Tuesday, May 15, 2007

Journal Quilt #1

But first things first. I had a lovely Mother's Day. (They seem to get better as my children get older, oddly enough. {wink, wink}) Nothing warms my heart more than to see that my adult children are happy and healthy and progressing with their lives. I was really worried about DS#1 as I thought he might be homeless again. I hadn't heard from him in two weeks when he called on Mother's Day. Turns out he won't be homeless anytime soon afterall (whew!). He plays drums, you see, and his housemates were tired of the noise. (He plays very well but it does get loud.) He and his bandmates have rented a practice studio, complete with carpeting on the walls and ceiling, so that solves that problem. Meanwhile, DD and family technically are homeless as they are between houses. SIL is in the Navy; they are waiting for base housing to open up. But they are able to stay with SIL's mother for the ten days or so that they were told they would have to wait. So they are okay. Third child is still living at home - we won't go into that - so I know he's okay too. He and his dad went out Saturday and procured gift certificates for me to my local bead and fabric shops and bought me two bars of the expensive organic chocolate I can eat. So it all turned out well in the end. :- )

Now about that first journal quilt... I had wanted to do a series of quilts for some time. I now have the time, thanks to MCS. But where to start? What direction to purue? I knew I wanted to work intuitively as that is my favorite way to work. I decided on an 8.5" x 11" vertical format (not without much deliberation I assure you!). I also decided to include my current favorite shade of green in each journal quilt as I'd heard that green is the color of healing and renewal. And I wanted to give myself permission to play with my beads and found objects.

My original goal was to make 10 quilts in 12 months. I figured that extra two months would compensate for the way Life tends to get in the way of our plans. In the last few days I have signed on to be a part of the Bead Journal Project (check out Robin Atkins' blog Beadlust) so now I am committed to 12 quilts in 12 months. Based on the success I've had with my first two journal quilts I think I'll be okay. (Do I hear evil snickering in the background?!)

My journal quilts will be pieced by machine and embellished by hand. I haven't machine quilted either of the first two but am open to that technique if it is called for in the future. So far I have bead-quilted them for lack of a better term. I create the top (the front of the quilt) and lay that on top of a piece of Warm & Natural batting. Then I stitch the beads on, going through the batting and the fabric. Once I have all the embellishments on I apply the backing and binding. If I feel an area needs extra support I can always put in a few tacking stitches through all three layers.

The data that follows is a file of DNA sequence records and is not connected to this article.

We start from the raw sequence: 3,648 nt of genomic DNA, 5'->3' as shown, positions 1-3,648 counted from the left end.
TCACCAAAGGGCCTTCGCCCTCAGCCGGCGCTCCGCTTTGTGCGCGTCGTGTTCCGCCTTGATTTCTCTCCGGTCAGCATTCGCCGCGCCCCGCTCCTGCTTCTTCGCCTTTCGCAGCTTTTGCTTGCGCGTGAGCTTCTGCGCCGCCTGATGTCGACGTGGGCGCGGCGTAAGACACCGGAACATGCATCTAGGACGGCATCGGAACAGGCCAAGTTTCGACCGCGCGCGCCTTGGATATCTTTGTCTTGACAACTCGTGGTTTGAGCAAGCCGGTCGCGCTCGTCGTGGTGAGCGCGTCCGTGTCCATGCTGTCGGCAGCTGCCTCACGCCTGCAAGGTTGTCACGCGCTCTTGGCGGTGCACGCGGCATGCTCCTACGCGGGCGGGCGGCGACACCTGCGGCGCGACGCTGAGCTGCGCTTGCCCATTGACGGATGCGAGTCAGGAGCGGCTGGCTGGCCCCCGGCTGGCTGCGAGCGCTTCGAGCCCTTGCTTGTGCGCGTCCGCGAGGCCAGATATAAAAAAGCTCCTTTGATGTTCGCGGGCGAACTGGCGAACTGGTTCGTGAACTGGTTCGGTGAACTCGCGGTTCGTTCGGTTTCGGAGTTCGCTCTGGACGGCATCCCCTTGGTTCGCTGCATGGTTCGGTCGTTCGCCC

Subject matter for these journal quilts is the big sticking point for me. It's all well and good to work intuitively, but it sure helps me to have some sort of goal or purpose in mind as I work. I'm not particularly inspired by all the "normal" things that inspire artists. Sure, I could do landscapes or leaves or whatever but I wouldn't be enthusiastic about it. And one of the things I think the MCS is here to teach me is to pay attention to myself and my needs. So these journal quilts are probably going to be an exploration of who and what I am, what makes me happy, that sort of thing.

I find it fascinating that I have a passion for working with needle and thread and that my birth initials spell the word 'sew'. (My sister's birth initials spell 'law' and I think she would have made a good lawyer. Of course that leaves my poor brothers completely out of luck as their initials don't spell anything at all!) Having recently discovered Tonya's blog, Lazy Gal Quilting, I thought a good place to start might be by creating my birth initials using her free piecing tutorial. That took care of 3/4 of the quilt. I rummaged around in my bits and pieces of randomly pieced fabrics and found a free-form Log Cabin block to fill in the last quarter. I beaded around the letters (covering up some of the wonderful wonkiness of them unfortunately) and then had to figure out what to do with the Log Cabin block...

I outline stitched the seamlines in a varigated floss - another favorite technique - and then got into my beads. S, E, and W are not only my birth initials, they create the command, "sew." Reacting to that I used my letter beads to finish the command - or encouragement, as the case may be. When I was a little girl my aunts called me Susie. The one surviving aunt still does. I don't feel like a Susie, but the endearment makes me feel loved so I thought it would be appropriate to use on this piece. Then I included the charms to remind me to use my imagination, trust my instincts, and create something fun. The final touch was the "bluebird of happiness" sequin, once again reminding me that sewing/stitching makes me happy.

It's my own personal motivational poster!


  1. The journal quilts look fantastic. I agree with you about inspiration - landscapes and nature don't do anything for me at all either. I love Robin Atkin's work - I'll have to go check out her blog.

  2. What a neat quilt! I didn't "see" the letters until you pointed them out and then, of course, they became obvious!


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